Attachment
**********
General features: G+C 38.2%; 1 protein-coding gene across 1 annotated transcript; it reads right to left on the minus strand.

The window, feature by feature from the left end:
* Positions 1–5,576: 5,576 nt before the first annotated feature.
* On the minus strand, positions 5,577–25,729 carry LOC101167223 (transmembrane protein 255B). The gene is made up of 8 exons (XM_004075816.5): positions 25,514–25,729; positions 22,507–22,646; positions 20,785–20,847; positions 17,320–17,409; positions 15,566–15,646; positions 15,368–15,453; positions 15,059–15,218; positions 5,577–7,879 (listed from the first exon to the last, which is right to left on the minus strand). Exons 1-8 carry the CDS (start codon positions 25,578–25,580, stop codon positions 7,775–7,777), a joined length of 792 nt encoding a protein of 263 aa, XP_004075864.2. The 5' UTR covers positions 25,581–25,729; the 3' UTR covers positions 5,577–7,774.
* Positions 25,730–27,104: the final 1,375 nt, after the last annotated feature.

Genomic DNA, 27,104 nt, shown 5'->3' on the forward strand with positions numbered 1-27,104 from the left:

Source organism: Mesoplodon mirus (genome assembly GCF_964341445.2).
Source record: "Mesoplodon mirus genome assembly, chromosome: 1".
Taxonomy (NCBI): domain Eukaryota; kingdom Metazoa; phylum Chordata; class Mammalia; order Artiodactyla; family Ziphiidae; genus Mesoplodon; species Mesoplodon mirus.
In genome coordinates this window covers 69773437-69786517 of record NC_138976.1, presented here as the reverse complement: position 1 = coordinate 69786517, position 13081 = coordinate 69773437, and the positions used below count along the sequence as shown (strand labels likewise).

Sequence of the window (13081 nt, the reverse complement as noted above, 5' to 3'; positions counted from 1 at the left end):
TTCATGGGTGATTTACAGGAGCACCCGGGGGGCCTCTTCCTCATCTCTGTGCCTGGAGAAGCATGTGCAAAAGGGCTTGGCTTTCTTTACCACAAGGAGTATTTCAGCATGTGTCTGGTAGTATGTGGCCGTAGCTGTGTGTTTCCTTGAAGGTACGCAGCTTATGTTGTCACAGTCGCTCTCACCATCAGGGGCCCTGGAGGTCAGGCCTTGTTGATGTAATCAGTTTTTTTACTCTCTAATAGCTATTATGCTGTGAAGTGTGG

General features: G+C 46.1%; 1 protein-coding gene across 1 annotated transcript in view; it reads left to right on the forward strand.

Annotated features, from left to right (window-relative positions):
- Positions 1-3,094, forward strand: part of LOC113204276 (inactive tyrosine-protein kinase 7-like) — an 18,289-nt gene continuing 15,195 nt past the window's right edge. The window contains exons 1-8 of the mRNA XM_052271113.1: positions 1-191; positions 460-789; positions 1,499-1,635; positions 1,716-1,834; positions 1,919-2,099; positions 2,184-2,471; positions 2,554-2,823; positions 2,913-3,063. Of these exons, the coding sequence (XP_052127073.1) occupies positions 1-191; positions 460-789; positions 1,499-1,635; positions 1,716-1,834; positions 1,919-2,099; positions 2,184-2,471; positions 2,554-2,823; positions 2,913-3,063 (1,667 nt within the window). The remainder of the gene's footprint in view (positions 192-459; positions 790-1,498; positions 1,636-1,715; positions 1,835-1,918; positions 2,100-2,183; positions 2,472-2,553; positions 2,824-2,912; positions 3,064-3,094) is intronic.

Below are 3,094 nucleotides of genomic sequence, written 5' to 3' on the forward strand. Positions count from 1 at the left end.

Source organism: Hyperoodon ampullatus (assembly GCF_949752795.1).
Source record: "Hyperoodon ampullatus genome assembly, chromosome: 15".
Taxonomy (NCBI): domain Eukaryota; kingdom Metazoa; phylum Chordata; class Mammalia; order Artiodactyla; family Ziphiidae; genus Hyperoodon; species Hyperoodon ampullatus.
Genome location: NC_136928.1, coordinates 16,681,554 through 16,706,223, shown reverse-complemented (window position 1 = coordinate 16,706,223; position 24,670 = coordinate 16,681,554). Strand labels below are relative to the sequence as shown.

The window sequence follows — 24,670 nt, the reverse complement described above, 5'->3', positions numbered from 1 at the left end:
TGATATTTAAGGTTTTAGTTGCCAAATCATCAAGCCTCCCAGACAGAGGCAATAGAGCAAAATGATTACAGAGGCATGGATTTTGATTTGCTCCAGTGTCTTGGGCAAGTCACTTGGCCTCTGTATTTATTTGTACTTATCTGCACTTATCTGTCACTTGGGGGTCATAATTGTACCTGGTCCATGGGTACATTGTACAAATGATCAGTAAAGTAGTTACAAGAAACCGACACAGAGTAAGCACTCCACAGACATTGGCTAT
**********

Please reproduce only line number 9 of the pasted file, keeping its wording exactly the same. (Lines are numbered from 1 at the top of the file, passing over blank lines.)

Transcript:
Taxonomy (NCBI): domain Eukaryota; kingdom Metazoa; phylum Chordata; class Mammalia; order Artiodactyla; family Ziphiidae; genus Mesoplodon; species Mesoplodon mirus.